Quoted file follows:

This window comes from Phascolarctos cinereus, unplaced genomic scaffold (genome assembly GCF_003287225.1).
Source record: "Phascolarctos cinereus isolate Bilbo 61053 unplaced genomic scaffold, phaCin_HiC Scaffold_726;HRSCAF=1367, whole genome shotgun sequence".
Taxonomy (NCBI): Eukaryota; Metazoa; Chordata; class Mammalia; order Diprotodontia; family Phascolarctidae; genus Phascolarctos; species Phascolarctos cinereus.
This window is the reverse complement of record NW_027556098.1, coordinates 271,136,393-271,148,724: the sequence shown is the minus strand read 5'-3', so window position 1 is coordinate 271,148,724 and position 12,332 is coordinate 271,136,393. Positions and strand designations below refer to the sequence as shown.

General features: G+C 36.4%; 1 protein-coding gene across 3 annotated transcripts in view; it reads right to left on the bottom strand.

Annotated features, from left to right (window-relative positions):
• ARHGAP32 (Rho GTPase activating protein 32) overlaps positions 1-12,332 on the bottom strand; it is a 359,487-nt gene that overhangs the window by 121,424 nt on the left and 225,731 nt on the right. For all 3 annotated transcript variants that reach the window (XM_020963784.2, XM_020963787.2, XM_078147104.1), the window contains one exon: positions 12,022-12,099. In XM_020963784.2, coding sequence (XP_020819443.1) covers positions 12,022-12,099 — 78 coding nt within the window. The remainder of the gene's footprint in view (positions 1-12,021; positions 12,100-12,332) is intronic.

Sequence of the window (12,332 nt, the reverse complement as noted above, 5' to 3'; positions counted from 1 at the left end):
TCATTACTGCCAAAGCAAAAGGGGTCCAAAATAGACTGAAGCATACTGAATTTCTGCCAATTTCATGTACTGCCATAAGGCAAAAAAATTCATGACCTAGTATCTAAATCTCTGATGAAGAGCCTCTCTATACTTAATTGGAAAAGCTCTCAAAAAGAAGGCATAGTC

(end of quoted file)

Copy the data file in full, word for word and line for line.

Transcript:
This window comes from Phascolarctos cinereus, unplaced genomic scaffold (genome assembly GCF_003287225.1).
Source record: "Phascolarctos cinereus isolate Bilbo 61053 unplaced genomic scaffold, phaCin_HiC Scaffold_726;HRSCAF=1367, whole genome shotgun sequence".
Taxonomy (NCBI): Eukaryota; Metazoa; Chordata; class Mammalia; order Diprotodontia; family Phascolarctidae; genus Phascolarctos; species Phascolarctos cinereus.
This window is the reverse complement of record NW_027556098.1, coordinates 271,136,393-271,148,724: the sequence shown is the minus strand read 5'-3', so window position 1 is coordinate 271,148,724 and position 12,332 is coordinate 271,136,393. Positions and strand designations below refer to the sequence as shown.

General features: G+C 36.4%; 1 protein-coding gene across 3 annotated transcripts in view; it reads right to left on the bottom strand.

Annotated features, from left to right (window-relative positions):
• ARHGAP32 (Rho GTPase activating protein 32) overlaps positions 1-12,332 on the bottom strand; it is a 359,487-nt gene that overhangs the window by 121,424 nt on the left and 225,731 nt on the right. For all 3 annotated transcript variants that reach the window (XM_020963784.2, XM_020963787.2, XM_078147104.1), the window contains one exon: positions 12,022-12,099. In XM_020963784.2, coding sequence (XP_020819443.1) covers positions 12,022-12,099 — 78 coding nt within the window. The remainder of the gene's footprint in view (positions 1-12,021; positions 12,100-12,332) is intronic.

Sequence of the window (12,332 nt, the reverse complement as noted above, 5' to 3'; positions counted from 1 at the left end):
TCATTACTGCCAAAGCAAAAGGGGTCCAAAATAGACTGAAGCATACTGAATTTCTGCCAATTTCATGTACTGCCATAAGGCAAAAAAATTCATGACCTAGTATCTAAATCTCTGATGAAGAGCCTCTCTATACTTAATTGGAAAAGCTCTCAAAAAGAAGGCATAGTC